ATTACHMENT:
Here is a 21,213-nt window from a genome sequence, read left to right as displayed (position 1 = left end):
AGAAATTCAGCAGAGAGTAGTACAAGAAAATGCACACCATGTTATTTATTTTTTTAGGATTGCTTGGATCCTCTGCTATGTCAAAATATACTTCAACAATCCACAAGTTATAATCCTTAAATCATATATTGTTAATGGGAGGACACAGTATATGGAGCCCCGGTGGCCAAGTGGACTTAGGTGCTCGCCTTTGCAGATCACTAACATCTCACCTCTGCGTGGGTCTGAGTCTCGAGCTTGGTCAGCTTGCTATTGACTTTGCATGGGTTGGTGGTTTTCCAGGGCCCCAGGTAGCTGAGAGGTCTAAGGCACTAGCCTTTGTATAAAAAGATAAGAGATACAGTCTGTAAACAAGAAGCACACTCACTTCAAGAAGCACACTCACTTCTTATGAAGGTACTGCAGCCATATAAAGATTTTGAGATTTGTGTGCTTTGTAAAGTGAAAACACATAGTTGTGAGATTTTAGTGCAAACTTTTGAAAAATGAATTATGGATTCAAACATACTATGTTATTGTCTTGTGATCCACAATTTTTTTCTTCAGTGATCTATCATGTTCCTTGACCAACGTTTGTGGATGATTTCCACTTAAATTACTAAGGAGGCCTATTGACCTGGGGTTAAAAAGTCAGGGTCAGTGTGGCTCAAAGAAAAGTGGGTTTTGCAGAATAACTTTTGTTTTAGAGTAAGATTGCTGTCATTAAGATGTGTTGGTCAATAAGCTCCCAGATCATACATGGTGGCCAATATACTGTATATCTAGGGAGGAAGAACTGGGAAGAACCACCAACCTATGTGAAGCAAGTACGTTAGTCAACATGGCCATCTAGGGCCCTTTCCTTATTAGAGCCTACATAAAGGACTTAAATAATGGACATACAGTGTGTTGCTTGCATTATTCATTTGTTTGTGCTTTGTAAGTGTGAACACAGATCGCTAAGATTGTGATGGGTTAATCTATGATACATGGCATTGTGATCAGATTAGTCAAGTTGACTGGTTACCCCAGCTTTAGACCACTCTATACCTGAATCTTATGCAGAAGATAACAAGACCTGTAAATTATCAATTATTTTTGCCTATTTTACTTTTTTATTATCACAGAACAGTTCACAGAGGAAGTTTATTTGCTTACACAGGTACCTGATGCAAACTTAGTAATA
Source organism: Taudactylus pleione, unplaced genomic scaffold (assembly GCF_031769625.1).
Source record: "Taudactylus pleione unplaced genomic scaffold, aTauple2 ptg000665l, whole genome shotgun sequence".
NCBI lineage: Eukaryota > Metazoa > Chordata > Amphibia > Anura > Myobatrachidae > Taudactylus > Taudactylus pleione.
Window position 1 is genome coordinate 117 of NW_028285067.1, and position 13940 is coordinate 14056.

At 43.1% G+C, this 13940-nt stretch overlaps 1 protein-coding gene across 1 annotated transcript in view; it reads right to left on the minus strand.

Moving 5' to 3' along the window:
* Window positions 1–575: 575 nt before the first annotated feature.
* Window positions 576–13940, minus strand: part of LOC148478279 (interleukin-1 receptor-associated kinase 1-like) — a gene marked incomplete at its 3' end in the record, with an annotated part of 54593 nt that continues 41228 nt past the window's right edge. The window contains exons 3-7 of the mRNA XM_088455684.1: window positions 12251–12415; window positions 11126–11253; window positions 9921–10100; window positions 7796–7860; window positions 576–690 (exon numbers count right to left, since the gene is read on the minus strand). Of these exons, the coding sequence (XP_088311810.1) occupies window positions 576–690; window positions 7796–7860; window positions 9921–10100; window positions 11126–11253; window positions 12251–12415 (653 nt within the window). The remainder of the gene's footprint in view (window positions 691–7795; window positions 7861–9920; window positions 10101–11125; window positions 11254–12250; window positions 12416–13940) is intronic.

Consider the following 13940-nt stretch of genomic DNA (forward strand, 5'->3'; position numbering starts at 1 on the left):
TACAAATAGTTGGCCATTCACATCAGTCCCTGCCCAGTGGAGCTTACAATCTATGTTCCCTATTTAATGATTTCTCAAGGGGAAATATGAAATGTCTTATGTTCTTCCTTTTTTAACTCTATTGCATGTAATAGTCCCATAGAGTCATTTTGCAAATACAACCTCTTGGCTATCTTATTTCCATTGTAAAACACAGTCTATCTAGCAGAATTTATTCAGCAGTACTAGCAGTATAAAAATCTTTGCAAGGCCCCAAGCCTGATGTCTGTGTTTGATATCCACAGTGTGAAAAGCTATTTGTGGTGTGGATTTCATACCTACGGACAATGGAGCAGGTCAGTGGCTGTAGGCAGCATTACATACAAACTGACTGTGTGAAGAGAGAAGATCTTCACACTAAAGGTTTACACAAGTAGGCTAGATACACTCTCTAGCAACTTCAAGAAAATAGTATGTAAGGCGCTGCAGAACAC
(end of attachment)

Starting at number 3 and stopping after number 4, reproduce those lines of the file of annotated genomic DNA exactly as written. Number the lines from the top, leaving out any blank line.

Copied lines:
Source organism: Taudactylus pleione, unplaced genomic scaffold (assembly GCF_031769625.1).
Source record: "Taudactylus pleione unplaced genomic scaffold, aTauple2 ptg000665l, whole genome shotgun sequence".